We all have our nighttime habits. Some of us need a long warm bath before hopping onto bed and dozing off. Others need to read a few pages of the book they are currently reading, while sipping on a cup of home-brewed tea. These are things we do to soothe our energies in preparation for deep rest.

But whenever we are stricken with anxiety, no matter how aptly we prepare ourselves for our ideally eight-hour date with our mattress, the process is simply not as easy and straightforward as it ought to be. We find ourselves tossing and turning in bed for hours before we actually get that much desired shut-eye.


Same goes for our canine pets.

If your dog scratches at their bed come sleeping time, and this scratching is out of the ordinary in terms of intensity, chances are they might be afflicted with canine anxiety. But before we go into that, let us first discuss other relatively more common reasons why dogs scratch their beds.

Why dogs scratch their beds

As we all know, house dogs’ ancestry can be traced back to the wild outdoors. What this means is their family tree originated from wolves and wild canine breeds. As part of these animals’ struggle for survival, they must find for themselves a safe and warm shelter, which they accomplish by way of digging through tough dirt.

This propensity for digging is one trait that even apparently helpless, furry-less pup has retained in their genes. If you see your pet running their paws and claws through their mattress, they might just be reliving their olden traits, back when they had to tough it out in the great outdoors.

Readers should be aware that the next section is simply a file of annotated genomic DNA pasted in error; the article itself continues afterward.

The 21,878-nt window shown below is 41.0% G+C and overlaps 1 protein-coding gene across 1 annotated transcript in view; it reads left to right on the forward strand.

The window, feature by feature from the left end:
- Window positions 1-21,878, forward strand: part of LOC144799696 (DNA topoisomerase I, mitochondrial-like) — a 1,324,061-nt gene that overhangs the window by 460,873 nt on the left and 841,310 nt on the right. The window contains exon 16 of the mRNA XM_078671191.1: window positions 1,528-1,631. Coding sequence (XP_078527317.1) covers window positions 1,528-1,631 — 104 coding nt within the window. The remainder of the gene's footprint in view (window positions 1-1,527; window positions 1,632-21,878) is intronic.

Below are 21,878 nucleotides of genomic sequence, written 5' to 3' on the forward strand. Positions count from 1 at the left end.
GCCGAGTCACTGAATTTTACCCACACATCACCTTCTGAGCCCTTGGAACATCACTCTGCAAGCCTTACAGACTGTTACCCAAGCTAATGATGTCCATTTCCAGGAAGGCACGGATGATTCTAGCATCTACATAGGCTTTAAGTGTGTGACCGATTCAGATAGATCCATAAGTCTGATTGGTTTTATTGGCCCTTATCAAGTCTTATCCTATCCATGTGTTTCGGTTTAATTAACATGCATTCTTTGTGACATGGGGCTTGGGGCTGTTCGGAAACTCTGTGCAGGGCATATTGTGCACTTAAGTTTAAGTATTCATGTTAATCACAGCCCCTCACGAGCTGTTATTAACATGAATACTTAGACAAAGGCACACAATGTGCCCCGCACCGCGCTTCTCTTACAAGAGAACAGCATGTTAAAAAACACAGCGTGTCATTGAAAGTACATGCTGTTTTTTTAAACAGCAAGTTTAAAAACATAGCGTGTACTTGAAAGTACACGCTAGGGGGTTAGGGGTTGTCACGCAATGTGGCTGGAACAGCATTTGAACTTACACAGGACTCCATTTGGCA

Or, they could be releasing pheromones from the glands behind their paws, so as to claim ownership of their bed, which, by the way, they already actually own. But do not burst their bubble. By all means let them exhibit this territorial instinct, which, once again, is a leftover mark of their canine history, so long as they are harming no one.

Or, they might simply be exhibiting their curiosity. Their scratching could be their means of alerting you that there is something strange happening in their bed, whether a scent or some stuff stuck within.

Canine anxiety

Now if your dog’s scratching of their bed has turned into a rather intense habit, it might be time to consult with your vet, if only to ascertain your dog is not actually suffering from anxiety.

Yes, wild scratching can sometimes be more than just a dog’s manifestation of their wild ancestry, but a manifestation of a dog’s battle with anxiety. If this is the case, it is important that you get your pup all the help that they need.

Your vet will know how to go about this problem. They might prescribe you to buy soothing scents to expose your pup to come nighttime. These scents might be enough to calm their nerves.

Furthermore, you can consult with dog experts who are adept in giving training specifically designed to combat canine anxiety.

These options are at your disposal and it is in your best interest to find which of them will work best for your anxious pup.

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